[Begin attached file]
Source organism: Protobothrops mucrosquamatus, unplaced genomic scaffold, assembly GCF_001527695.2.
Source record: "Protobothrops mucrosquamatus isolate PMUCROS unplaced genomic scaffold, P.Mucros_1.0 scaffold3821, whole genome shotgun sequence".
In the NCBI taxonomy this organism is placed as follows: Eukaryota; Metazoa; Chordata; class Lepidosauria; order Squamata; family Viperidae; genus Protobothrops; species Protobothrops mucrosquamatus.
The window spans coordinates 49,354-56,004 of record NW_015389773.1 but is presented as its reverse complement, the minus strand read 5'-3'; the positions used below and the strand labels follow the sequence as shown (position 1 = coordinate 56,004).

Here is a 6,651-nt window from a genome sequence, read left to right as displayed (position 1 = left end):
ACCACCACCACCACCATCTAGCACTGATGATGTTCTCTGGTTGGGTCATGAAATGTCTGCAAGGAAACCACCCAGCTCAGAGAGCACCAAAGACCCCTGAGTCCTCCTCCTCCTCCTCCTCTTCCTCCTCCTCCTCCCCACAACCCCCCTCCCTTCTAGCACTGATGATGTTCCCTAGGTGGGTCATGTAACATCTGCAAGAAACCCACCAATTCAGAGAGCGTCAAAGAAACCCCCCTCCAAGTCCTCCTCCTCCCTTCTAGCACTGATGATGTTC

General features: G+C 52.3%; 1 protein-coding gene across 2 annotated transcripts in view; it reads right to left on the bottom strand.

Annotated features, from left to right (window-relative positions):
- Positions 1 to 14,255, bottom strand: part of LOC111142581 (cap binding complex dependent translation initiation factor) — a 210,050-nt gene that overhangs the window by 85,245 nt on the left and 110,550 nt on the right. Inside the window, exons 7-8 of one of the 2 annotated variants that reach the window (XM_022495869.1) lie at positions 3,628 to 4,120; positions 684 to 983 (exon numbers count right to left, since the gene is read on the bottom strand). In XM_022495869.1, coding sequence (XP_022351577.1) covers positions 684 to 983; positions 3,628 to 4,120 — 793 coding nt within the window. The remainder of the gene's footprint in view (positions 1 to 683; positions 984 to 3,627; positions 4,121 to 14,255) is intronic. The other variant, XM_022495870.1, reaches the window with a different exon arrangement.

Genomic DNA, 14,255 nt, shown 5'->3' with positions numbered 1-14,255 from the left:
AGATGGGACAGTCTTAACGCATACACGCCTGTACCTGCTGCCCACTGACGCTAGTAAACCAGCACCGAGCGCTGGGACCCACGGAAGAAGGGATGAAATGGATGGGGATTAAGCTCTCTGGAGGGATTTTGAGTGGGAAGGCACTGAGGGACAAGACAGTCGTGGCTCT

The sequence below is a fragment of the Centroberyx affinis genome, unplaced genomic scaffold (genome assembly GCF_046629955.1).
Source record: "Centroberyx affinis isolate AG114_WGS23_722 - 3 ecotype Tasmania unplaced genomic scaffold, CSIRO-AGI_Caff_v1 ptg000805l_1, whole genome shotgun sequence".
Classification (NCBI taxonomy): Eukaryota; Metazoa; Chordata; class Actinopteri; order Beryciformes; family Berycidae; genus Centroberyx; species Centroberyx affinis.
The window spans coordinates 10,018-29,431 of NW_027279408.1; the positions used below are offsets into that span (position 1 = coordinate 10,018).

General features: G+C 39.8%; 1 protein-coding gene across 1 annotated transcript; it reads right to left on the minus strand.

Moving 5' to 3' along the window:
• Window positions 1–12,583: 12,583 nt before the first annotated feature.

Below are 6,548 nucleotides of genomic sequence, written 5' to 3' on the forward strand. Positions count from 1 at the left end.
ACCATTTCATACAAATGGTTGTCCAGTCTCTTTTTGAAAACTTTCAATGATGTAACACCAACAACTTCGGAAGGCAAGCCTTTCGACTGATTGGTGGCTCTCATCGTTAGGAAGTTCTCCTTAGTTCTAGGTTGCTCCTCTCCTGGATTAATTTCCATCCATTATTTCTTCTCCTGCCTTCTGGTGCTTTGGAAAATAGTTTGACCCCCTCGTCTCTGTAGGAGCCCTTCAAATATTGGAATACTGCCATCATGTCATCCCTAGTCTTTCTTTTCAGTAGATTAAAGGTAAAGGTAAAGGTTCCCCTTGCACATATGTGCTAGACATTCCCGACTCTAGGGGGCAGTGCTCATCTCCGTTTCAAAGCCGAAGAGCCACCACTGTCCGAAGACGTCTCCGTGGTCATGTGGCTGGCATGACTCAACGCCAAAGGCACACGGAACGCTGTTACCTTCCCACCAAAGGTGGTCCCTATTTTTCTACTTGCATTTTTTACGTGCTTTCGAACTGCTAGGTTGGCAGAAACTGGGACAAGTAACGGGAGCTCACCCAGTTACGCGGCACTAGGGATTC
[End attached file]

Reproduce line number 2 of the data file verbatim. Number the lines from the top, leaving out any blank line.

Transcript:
Source record: "Protobothrops mucrosquamatus isolate PMUCROS unplaced genomic scaffold, P.Mucros_1.0 scaffold3821, whole genome shotgun sequence".